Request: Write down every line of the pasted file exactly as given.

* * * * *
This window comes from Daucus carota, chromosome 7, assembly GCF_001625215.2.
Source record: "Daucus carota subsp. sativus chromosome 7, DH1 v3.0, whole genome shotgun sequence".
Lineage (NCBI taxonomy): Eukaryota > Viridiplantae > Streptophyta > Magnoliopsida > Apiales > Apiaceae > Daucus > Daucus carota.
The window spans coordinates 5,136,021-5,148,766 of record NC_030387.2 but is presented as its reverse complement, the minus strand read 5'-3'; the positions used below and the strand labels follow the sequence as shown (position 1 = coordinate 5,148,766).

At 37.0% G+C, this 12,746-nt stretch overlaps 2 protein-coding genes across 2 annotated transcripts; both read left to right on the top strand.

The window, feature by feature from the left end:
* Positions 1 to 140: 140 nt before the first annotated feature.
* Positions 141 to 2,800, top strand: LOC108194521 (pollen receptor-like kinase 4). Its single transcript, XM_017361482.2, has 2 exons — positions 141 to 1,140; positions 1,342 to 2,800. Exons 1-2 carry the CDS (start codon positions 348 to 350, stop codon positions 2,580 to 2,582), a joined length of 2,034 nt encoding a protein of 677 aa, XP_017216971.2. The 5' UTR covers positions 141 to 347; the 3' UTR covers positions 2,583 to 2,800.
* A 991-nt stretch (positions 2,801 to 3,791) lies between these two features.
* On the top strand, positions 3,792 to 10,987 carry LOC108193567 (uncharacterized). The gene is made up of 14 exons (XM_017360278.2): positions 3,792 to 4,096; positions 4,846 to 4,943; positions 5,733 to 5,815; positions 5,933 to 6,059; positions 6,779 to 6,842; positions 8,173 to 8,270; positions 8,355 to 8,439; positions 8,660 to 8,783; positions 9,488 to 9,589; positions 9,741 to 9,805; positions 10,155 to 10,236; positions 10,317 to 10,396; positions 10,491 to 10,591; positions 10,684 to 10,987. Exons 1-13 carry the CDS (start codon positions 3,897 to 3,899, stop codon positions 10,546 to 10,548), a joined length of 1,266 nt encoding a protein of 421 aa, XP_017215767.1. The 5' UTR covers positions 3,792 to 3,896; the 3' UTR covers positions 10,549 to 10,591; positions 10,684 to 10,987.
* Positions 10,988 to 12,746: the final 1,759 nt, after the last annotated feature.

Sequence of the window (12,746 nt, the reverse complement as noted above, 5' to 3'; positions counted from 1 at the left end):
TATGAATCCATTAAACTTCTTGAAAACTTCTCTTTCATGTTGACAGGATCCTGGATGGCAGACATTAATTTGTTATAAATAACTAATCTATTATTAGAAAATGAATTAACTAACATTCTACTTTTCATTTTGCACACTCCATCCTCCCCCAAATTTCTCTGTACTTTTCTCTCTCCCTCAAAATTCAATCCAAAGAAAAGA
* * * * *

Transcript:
This window comes from Daucus carota, chromosome 7, assembly GCF_001625215.2.
Source record: "Daucus carota subsp. sativus chromosome 7, DH1 v3.0, whole genome shotgun sequence".
Lineage (NCBI taxonomy): Eukaryota > Viridiplantae > Streptophyta > Magnoliopsida > Apiales > Apiaceae > Daucus > Daucus carota.
The window spans coordinates 5,136,021-5,148,766 of record NC_030387.2 but is presented as its reverse complement, the minus strand read 5'-3'; the positions used below and the strand labels follow the sequence as shown (position 1 = coordinate 5,148,766).

At 37.0% G+C, this 12,746-nt stretch overlaps 2 protein-coding genes across 2 annotated transcripts; both read left to right on the top strand.

The window, feature by feature from the left end:
* Positions 1 to 140: 140 nt before the first annotated feature.
* Positions 141 to 2,800, top strand: LOC108194521 (pollen receptor-like kinase 4). Its single transcript, XM_017361482.2, has 2 exons — positions 141 to 1,140; positions 1,342 to 2,800. Exons 1-2 carry the CDS (start codon positions 348 to 350, stop codon positions 2,580 to 2,582), a joined length of 2,034 nt encoding a protein of 677 aa, XP_017216971.2. The 5' UTR covers positions 141 to 347; the 3' UTR covers positions 2,583 to 2,800.
* A 991-nt stretch (positions 2,801 to 3,791) lies between these two features.
* On the top strand, positions 3,792 to 10,987 carry LOC108193567 (uncharacterized). The gene is made up of 14 exons (XM_017360278.2): positions 3,792 to 4,096; positions 4,846 to 4,943; positions 5,733 to 5,815; positions 5,933 to 6,059; positions 6,779 to 6,842; positions 8,173 to 8,270; positions 8,355 to 8,439; positions 8,660 to 8,783; positions 9,488 to 9,589; positions 9,741 to 9,805; positions 10,155 to 10,236; positions 10,317 to 10,396; positions 10,491 to 10,591; positions 10,684 to 10,987. Exons 1-13 carry the CDS (start codon positions 3,897 to 3,899, stop codon positions 10,546 to 10,548), a joined length of 1,266 nt encoding a protein of 421 aa, XP_017215767.1. The 5' UTR covers positions 3,792 to 3,896; the 3' UTR covers positions 10,549 to 10,591; positions 10,684 to 10,987.
* Positions 10,988 to 12,746: the final 1,759 nt, after the last annotated feature.

Sequence of the window (12,746 nt, the reverse complement as noted above, 5' to 3'; positions counted from 1 at the left end):
TATGAATCCATTAAACTTCTTGAAAACTTCTCTTTCATGTTGACAGGATCCTGGATGGCAGACATTAATTTGTTATAAATAACTAATCTATTATTAGAAAATGAATTAACTAACATTCTACTTTTCATTTTGCACACTCCATCCTCCCCCAAATTTCTCTGTACTTTTCTCTCTCCCTCAAAATTCAATCCAAAGAAAAGA